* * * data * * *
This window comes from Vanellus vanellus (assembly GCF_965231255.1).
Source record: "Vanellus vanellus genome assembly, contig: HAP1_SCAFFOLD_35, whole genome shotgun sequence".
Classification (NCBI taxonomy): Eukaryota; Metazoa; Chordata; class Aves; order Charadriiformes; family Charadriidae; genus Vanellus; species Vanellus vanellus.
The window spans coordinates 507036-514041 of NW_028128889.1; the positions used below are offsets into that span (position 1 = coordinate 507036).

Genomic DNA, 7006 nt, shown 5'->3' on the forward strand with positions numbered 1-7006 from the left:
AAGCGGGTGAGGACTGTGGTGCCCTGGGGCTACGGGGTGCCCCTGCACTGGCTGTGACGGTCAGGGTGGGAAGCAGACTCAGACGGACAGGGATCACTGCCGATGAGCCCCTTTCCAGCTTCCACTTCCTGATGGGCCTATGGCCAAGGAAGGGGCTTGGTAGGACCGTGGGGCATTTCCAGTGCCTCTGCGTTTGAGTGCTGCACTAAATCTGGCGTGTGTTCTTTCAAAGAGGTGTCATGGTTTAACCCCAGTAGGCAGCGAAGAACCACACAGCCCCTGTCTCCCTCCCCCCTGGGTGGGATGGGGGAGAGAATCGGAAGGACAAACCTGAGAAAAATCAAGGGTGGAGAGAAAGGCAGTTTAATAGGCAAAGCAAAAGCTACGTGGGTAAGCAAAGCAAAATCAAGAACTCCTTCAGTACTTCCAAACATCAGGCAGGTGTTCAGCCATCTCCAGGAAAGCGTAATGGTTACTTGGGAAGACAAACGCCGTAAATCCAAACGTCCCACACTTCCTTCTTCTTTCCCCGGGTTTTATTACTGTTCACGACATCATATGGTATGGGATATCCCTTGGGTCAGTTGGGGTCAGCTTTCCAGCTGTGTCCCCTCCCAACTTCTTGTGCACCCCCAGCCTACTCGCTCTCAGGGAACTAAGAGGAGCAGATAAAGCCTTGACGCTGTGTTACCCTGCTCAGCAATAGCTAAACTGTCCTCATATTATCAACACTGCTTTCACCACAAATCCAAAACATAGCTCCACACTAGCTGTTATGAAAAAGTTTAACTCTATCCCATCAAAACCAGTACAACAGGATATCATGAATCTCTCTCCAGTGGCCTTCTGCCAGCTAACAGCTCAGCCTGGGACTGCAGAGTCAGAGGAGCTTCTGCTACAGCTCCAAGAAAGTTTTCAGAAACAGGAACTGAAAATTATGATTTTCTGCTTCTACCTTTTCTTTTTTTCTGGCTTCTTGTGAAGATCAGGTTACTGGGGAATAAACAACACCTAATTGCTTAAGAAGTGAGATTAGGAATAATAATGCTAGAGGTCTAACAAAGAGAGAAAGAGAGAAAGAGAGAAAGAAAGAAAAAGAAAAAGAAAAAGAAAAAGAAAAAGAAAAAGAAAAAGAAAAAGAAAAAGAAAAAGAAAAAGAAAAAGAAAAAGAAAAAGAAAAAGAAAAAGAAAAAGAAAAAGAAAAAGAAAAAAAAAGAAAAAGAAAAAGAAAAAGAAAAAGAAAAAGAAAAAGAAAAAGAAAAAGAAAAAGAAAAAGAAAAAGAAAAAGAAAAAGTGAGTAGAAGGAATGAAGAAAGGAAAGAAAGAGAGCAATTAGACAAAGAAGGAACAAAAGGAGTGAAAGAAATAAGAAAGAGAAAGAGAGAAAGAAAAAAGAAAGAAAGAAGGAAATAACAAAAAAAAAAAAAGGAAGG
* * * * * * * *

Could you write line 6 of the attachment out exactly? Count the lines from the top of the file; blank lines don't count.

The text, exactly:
AAGCGGGTGAGGACTGTGGTGCCCTGGGGCTACGGGGTGCCCCTGCACTGGCTGTGACGGTCAGGGTGGGAAGCAGACTCAGACGGACAGGGATCACTGCCGATGAGCCCCTTTCCAGCTTCCACTTCCTGATGGGCCTATGGCCAAGGAAGGGGCTTGGTAGGACCGTGGGGCATTTCCAGTGCCTCTGCGTTTGAGTGCTGCACTAAATCTGGCGTGTGTTCTTTCAAAGAGGTGTCATGGTTTAACCCCAGTAGGCAGCGAAGAACCACACAGCCCCTGTCTCCCTCCCCCCTGGGTGGGATGGGGGAGAGAATCGGAAGGACAAACCTGAGAAAAATCAAGGGTGGAGAGAAAGGCAGTTTAATAGGCAAAGCAAAAGCTACGTGGGTAAGCAAAGCAAAATCAAGAACTCCTTCAGTACTTCCAAACATCAGGCAGGTGTTCAGCCATCTCCAGGAAAGCGTAATGGTTACTTGGGAAGACAAACGCCGTAAATCCAAACGTCCCACACTTCCTTCTTCTTTCCCCGGGTTTTATTACTGTTCACGACATCATATGGTATGGGATATCCCTTGGGTCAGTTGGGGTCAGCTTTCCAGCTGTGTCCCCTCCCAACTTCTTGTGCACCCCCAGCCTACTCGCTCTCAGGGAACTAAGAGGAGCAGATAAAGCCTTGACGCTGTGTTACCCTGCTCAGCAATAGCTAAACTGTCCTCATATTATCAACACTGCTTTCACCACAAATCCAAAACATAGCTCCACACTAGCTGTTATGAAAAAGTTTAACTCTATCCCATCAAAACCAGTACAACAGGATATCATGAATCTCTCTCCAGTGGCCTTCTGCCAGCTAACAGCTCAGCCTGGGACTGCAGAGTCAGAGGAGCTTCTGCTACAGCTCCAAGAAAGTTTTCAGAAACAGGAACTGAAAATTATGATTTTCTGCTTCTACCTTTTCTTTTTTTCTGGCTTCTTGTGAAGATCAGGTTACTGGGGAATAAACAACACCTAATTGCTTAAGAAGTGAGATTAGGAATAATAATGCTAGAGGTCTAACAAAGAGAGAAAGAGAGAAAGAGAGAAAGAAAGAAAAAGAAAAAGAAAAAGAAAAAGAAAAAGAAAAAGAAAAAGAAAAAGAAAAAGAAAAAGAAAAAGAAAAAGAAAAAGAAAAAGAAAAAGAAAAAGAAAAAGAAAAAGAAAAAGAAAAAAAAAGAAAAAGAAAAAGAAAAAGAAAAAGAAAAAGAAAAAGAAAAAGAAAAAGAAAAAGAAAAAGAAAAAGAAAAAGAAAAAGTGAGTAGAAGGAATGAAGAAAGGAAAGAAAGAGAGCAATTAGACAAAGAAGGAACAAAAGGAGTGAAAGAAATAAGAAAGAGAAAGAGAGAAAGAAAAAAGAAAGAAAGAAGGAAATAACAAAAAAAAAAAAAGGAAGG